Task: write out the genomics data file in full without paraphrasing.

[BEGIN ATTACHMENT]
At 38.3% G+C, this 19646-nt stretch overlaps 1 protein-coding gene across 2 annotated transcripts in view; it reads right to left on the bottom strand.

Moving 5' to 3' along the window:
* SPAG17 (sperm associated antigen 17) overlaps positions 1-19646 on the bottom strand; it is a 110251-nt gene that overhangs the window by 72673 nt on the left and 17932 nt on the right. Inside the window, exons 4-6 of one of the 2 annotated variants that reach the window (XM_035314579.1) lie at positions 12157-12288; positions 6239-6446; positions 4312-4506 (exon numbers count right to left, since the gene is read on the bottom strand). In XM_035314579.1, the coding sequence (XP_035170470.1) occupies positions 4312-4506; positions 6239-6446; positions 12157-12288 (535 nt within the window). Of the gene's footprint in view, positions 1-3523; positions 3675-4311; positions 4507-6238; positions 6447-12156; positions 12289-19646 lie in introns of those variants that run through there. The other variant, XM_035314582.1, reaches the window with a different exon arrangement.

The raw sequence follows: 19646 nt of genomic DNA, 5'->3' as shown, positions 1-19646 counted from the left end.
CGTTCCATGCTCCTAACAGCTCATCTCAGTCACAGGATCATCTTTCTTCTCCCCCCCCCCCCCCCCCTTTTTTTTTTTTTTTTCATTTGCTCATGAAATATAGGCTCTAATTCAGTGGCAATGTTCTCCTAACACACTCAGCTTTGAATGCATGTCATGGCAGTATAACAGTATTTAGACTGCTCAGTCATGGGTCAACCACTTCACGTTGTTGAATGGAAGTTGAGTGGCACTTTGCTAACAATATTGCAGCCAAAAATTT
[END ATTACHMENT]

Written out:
At 38.3% G+C, this 19646-nt stretch overlaps 1 protein-coding gene across 2 annotated transcripts in view; it reads right to left on the bottom strand.

Moving 5' to 3' along the window:
* SPAG17 (sperm associated antigen 17) overlaps positions 1-19646 on the bottom strand; it is a 110251-nt gene that overhangs the window by 72673 nt on the left and 17932 nt on the right. Inside the window, exons 4-6 of one of the 2 annotated variants that reach the window (XM_035314579.1) lie at positions 12157-12288; positions 6239-6446; positions 4312-4506 (exon numbers count right to left, since the gene is read on the bottom strand). In XM_035314579.1, the coding sequence (XP_035170470.1) occupies positions 4312-4506; positions 6239-6446; positions 12157-12288 (535 nt within the window). Of the gene's footprint in view, positions 1-3523; positions 3675-4311; positions 4507-6238; positions 6447-12156; positions 12289-19646 lie in introns of those variants that run through there. The other variant, XM_035314582.1, reaches the window with a different exon arrangement.

The raw sequence follows: 19646 nt of genomic DNA, 5'->3' as shown, positions 1-19646 counted from the left end.
CGTTCCATGCTCCTAACAGCTCATCTCAGTCACAGGATCATCTTTCTTCTCCCCCCCCCCCCCCCCCTTTTTTTTTTTTTTTTCATTTGCTCATGAAATATAGGCTCTAATTCAGTGGCAATGTTCTCCTAACACACTCAGCTTTGAATGCATGTCATGGCAGTATAACAGTATTTAGACTGCTCAGTCATGGGTCAACCACTTCACGTTGTTGAATGGAAGTTGAGTGGCACTTTGCTAACAATATTGCAGCCAAAAATTT